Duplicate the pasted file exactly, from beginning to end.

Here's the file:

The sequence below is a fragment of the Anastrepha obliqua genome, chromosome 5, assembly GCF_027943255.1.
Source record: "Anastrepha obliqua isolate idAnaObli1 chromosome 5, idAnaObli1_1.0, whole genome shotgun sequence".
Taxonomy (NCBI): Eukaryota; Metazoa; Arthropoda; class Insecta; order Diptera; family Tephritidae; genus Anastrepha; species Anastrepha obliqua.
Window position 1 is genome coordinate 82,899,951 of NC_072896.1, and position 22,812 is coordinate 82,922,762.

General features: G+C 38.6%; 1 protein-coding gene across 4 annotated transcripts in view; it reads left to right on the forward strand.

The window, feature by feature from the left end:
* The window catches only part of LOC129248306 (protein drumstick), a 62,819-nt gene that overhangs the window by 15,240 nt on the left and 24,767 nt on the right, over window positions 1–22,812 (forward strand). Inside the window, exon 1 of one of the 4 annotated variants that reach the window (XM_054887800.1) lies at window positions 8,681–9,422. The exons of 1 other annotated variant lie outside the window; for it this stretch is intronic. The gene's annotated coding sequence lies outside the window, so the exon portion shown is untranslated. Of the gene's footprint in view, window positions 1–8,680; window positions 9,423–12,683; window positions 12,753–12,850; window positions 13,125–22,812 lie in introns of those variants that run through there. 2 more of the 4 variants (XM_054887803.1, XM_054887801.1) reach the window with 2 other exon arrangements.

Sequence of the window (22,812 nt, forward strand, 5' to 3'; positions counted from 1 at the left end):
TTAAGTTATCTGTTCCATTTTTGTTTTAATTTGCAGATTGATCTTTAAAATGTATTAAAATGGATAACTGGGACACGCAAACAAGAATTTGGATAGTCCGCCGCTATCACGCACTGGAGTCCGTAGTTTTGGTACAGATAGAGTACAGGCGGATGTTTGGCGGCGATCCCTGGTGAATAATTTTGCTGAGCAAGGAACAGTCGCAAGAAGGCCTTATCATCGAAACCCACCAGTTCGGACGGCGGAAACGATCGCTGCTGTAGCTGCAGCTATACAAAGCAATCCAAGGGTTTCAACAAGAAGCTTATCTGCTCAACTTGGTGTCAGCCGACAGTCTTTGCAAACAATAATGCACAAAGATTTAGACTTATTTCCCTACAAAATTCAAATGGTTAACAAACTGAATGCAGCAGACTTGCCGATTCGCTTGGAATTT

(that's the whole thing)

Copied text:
The sequence below is a fragment of the Anastrepha obliqua genome, chromosome 5, assembly GCF_027943255.1.
Source record: "Anastrepha obliqua isolate idAnaObli1 chromosome 5, idAnaObli1_1.0, whole genome shotgun sequence".
Taxonomy (NCBI): Eukaryota; Metazoa; Arthropoda; class Insecta; order Diptera; family Tephritidae; genus Anastrepha; species Anastrepha obliqua.
Window position 1 is genome coordinate 82,899,951 of NC_072896.1, and position 22,812 is coordinate 82,922,762.

General features: G+C 38.6%; 1 protein-coding gene across 4 annotated transcripts in view; it reads left to right on the forward strand.

The window, feature by feature from the left end:
* The window catches only part of LOC129248306 (protein drumstick), a 62,819-nt gene that overhangs the window by 15,240 nt on the left and 24,767 nt on the right, over window positions 1–22,812 (forward strand). Inside the window, exon 1 of one of the 4 annotated variants that reach the window (XM_054887800.1) lies at window positions 8,681–9,422. The exons of 1 other annotated variant lie outside the window; for it this stretch is intronic. The gene's annotated coding sequence lies outside the window, so the exon portion shown is untranslated. Of the gene's footprint in view, window positions 1–8,680; window positions 9,423–12,683; window positions 12,753–12,850; window positions 13,125–22,812 lie in introns of those variants that run through there. 2 more of the 4 variants (XM_054887803.1, XM_054887801.1) reach the window with 2 other exon arrangements.

Sequence of the window (22,812 nt, forward strand, 5' to 3'; positions counted from 1 at the left end):
TTAAGTTATCTGTTCCATTTTTGTTTTAATTTGCAGATTGATCTTTAAAATGTATTAAAATGGATAACTGGGACACGCAAACAAGAATTTGGATAGTCCGCCGCTATCACGCACTGGAGTCCGTAGTTTTGGTACAGATAGAGTACAGGCGGATGTTTGGCGGCGATCCCTGGTGAATAATTTTGCTGAGCAAGGAACAGTCGCAAGAAGGCCTTATCATCGAAACCCACCAGTTCGGACGGCGGAAACGATCGCTGCTGTAGCTGCAGCTATACAAAGCAATCCAAGGGTTTCAACAAGAAGCTTATCTGCTCAACTTGGTGTCAGCCGACAGTCTTTGCAAACAATAATGCACAAAGATTTAGACTTATTTCCCTACAAAATTCAAATGGTTAACAAACTGAATGCAGCAGACTTGCCGATTCGCTTGGAATTT